This is the story of Courtney Williams Baker as a mother of a child with down syndrome. Courtney’s doctor told her that she would have a baby with Down syndrome when she was pregnant. Then, he told her very strongly that she should end the pregnancy. She wrote that doctor a letter two years after Emersyn was born. What she said was this.
“Recently, a friend told me that when her obstetrician saw her baby during her sonograms, he would say, “He’s perfect.” She went back to that doctor after her son was born with Down syndrome. He looked at the boy and told him, “I told you.” He’s just right.
Her story really hurt me. Even though I was glad for my friend’s experience, it made me sad because it was something I should have had. I wish you had been that doctor instead. I came to you when I was going through the worst time of my life. I was very scared, very worried, and very sad. I didn’t know the truth about my baby yet, and I needed to hear it from you so badly. But instead of helping and encouraging us, you told us we should kill our child. You asked us again if we knew how bad our lives would be if we had a child with Down syndrome. I told you her name. You suggested that we change our minds about keeping the baby.
From the first time we went, we dreaded going. You never told me the truth, so the hardest time in my life was almost unbearable. My kid was just right.
I’m not angry. I’m not bitter. I’m really just sad. I’m sorry that the little beating hearts you see every day don’t always amaze you. I’m sorry that the tiny fingers, toes, lungs, eyes, and ears don’t always make you stop and think about how amazing they are. I’m sad that you were so wrong when you said that having a child with Down syndrome would make our lives worse. And it breaks my heart that you might still have said that to a mother. But I’m mostly sad that you won’t ever get to meet my daughter Emersyn.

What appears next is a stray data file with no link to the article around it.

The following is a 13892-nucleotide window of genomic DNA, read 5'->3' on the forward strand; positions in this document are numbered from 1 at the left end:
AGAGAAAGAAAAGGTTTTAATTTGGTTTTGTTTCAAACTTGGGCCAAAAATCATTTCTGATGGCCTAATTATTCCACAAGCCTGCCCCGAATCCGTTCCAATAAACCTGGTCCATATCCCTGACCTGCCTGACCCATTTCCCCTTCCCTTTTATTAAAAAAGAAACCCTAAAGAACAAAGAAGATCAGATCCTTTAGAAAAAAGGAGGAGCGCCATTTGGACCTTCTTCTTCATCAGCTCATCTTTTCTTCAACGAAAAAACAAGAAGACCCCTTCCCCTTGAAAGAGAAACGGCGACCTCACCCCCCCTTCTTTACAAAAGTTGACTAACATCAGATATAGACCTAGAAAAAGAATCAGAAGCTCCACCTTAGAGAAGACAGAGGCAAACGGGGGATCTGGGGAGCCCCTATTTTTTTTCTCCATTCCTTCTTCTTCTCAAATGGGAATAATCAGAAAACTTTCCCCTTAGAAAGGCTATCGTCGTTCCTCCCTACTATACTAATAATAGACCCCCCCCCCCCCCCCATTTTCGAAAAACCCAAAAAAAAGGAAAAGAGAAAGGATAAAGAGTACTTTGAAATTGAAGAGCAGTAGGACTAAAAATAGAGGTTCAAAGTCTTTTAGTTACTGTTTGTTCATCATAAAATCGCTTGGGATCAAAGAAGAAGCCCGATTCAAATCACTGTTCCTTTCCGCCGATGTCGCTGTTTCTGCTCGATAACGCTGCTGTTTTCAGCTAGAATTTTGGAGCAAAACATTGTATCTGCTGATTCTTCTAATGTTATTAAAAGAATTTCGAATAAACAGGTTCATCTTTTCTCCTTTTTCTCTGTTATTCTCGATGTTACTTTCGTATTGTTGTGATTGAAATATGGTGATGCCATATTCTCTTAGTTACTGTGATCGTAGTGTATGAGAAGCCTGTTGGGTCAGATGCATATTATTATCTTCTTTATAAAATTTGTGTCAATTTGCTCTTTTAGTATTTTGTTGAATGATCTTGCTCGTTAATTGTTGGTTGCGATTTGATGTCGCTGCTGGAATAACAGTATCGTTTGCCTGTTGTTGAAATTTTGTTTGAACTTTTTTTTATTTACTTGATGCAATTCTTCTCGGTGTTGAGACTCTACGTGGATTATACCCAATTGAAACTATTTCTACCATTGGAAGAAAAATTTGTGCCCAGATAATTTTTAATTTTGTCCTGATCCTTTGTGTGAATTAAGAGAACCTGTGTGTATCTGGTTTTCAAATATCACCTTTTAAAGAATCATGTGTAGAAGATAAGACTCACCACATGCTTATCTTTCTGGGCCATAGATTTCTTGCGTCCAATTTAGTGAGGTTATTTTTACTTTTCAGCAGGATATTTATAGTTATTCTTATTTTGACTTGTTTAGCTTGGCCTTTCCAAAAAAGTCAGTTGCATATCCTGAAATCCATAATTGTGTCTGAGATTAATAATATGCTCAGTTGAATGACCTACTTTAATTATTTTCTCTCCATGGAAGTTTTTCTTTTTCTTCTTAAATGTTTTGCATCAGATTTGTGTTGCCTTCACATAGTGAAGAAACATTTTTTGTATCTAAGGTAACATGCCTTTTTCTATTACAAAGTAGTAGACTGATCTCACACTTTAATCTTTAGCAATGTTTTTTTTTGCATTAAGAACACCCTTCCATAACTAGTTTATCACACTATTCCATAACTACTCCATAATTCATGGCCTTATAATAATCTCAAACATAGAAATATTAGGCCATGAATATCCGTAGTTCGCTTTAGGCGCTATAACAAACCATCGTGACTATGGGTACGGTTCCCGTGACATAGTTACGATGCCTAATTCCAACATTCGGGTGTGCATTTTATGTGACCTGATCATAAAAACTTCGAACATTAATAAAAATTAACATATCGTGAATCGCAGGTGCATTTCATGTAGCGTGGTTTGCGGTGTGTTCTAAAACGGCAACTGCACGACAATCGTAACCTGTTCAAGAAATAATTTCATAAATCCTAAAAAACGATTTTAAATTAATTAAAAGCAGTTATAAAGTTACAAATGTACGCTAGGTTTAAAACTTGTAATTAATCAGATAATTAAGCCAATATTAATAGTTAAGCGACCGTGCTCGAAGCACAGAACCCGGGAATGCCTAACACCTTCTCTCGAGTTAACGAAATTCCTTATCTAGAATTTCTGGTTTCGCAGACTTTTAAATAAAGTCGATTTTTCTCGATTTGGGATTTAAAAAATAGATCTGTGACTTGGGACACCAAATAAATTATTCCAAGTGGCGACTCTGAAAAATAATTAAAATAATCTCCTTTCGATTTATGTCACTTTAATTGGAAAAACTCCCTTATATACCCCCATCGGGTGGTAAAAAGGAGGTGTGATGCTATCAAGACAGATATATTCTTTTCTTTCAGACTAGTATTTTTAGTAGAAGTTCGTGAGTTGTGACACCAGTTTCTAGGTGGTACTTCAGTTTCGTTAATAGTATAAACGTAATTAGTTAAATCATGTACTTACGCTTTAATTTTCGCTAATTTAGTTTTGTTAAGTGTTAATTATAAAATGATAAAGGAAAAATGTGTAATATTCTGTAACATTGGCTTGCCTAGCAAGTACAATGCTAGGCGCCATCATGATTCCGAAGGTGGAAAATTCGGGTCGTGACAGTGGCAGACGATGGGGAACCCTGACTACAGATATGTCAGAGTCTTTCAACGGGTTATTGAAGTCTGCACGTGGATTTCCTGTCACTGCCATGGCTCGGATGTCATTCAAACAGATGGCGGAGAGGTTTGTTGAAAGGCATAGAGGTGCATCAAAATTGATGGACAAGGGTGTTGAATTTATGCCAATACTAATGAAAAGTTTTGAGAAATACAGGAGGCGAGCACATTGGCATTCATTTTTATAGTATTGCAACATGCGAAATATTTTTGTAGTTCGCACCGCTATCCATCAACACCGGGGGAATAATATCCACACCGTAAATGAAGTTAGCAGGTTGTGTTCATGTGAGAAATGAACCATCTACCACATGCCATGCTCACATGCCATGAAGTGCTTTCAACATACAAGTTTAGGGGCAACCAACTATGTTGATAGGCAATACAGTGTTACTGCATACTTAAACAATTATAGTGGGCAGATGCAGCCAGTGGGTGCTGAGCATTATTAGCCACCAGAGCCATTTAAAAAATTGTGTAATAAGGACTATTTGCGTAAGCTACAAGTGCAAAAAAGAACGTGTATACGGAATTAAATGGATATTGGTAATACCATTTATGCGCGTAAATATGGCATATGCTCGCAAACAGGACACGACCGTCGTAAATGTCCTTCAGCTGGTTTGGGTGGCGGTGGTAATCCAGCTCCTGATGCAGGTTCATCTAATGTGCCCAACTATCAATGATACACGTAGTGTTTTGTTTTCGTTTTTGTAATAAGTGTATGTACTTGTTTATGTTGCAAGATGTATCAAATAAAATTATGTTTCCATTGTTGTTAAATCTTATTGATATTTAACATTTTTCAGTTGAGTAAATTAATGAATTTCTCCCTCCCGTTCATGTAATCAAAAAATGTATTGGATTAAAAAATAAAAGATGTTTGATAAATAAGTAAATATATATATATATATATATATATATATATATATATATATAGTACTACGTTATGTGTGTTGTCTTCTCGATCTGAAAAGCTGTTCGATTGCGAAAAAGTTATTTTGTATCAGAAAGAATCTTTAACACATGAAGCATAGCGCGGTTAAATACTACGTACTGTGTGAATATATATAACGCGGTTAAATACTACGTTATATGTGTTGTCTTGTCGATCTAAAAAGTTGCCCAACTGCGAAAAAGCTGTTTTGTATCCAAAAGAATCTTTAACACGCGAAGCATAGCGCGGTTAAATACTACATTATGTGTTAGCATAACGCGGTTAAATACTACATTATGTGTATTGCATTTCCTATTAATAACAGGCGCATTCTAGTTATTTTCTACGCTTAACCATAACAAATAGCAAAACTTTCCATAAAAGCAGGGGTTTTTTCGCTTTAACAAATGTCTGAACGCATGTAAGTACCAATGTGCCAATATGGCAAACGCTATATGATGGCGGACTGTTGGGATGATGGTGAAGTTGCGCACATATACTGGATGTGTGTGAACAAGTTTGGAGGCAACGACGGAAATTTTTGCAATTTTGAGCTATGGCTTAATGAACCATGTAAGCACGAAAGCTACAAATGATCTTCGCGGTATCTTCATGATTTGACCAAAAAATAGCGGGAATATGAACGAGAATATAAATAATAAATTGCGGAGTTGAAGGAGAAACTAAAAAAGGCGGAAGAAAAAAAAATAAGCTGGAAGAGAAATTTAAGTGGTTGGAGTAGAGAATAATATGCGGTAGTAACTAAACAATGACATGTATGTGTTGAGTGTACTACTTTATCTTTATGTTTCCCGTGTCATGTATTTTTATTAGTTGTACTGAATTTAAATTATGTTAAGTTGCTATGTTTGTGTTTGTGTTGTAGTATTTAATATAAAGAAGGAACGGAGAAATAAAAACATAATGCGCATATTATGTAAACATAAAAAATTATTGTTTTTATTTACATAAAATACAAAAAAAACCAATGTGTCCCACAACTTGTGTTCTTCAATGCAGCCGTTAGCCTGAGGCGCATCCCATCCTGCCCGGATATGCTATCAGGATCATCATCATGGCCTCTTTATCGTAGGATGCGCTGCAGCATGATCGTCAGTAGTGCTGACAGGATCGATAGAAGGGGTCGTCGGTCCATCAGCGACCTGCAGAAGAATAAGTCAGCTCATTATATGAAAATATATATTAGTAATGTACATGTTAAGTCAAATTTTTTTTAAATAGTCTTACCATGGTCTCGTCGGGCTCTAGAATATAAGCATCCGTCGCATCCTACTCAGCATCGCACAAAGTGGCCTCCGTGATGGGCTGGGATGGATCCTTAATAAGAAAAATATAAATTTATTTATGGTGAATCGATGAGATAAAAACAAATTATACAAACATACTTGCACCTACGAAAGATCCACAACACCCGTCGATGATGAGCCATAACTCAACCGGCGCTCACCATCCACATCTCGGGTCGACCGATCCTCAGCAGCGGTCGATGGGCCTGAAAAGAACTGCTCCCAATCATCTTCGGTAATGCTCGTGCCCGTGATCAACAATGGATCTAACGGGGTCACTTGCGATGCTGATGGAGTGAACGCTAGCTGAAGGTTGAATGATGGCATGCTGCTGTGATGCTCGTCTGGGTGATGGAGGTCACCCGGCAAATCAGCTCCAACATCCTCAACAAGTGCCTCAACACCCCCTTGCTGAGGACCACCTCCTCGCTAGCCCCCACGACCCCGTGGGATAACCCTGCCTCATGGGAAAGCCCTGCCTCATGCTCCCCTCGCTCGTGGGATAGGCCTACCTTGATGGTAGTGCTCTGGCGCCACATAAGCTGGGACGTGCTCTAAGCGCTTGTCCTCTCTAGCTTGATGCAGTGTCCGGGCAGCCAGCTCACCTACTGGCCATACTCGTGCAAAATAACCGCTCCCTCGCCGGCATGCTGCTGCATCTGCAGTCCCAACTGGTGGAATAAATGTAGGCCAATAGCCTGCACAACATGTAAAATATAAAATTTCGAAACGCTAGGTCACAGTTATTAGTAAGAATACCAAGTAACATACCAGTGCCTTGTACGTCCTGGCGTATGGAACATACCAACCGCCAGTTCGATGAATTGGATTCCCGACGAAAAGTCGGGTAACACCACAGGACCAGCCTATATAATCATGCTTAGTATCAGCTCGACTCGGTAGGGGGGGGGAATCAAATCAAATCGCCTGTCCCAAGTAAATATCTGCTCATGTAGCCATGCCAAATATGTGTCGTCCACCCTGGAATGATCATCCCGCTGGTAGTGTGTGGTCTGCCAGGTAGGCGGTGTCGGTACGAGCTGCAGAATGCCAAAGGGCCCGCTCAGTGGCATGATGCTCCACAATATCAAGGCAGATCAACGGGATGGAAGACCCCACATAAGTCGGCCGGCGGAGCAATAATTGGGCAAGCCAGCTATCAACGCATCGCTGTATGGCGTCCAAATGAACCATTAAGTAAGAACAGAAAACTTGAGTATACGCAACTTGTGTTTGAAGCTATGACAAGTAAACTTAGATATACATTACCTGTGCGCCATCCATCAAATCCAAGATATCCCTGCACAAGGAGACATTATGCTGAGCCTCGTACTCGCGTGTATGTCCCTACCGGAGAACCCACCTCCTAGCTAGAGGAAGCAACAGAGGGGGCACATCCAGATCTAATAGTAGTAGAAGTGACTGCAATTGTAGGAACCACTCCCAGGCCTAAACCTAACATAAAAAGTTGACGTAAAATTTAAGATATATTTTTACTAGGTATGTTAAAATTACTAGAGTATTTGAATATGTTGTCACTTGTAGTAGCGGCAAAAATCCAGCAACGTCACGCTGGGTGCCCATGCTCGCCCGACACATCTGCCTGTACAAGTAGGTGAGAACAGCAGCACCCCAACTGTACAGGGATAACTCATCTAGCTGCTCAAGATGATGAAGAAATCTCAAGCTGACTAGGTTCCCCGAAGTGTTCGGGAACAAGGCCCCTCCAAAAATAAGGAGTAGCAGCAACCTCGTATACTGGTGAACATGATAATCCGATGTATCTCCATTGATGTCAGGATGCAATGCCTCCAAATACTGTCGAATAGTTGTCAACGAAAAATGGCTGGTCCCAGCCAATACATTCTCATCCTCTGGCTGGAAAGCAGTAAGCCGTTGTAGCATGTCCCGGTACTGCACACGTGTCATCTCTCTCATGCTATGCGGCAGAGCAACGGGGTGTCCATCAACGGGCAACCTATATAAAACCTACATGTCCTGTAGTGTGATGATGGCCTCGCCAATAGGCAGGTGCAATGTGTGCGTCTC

Because, you see, Emersyn has not only made our lives better, but she has also made a difference in the lives of thousands of people. She has given us a reason to live and a joy that words can’t describe. She’s given us more smiles, laughs, and kisses than anyone else ever has. She has shown us real beauty and real love.
So, my prayer is that no other mom will have to go through what I did. My prayer is that every sonogram will now show you real beauty and love. And my hope is that when you see the next baby with Down syndrome snuggled in her mother’s womb, you will look at that mom, see me, and tell her the truth: “Your child is perfect.”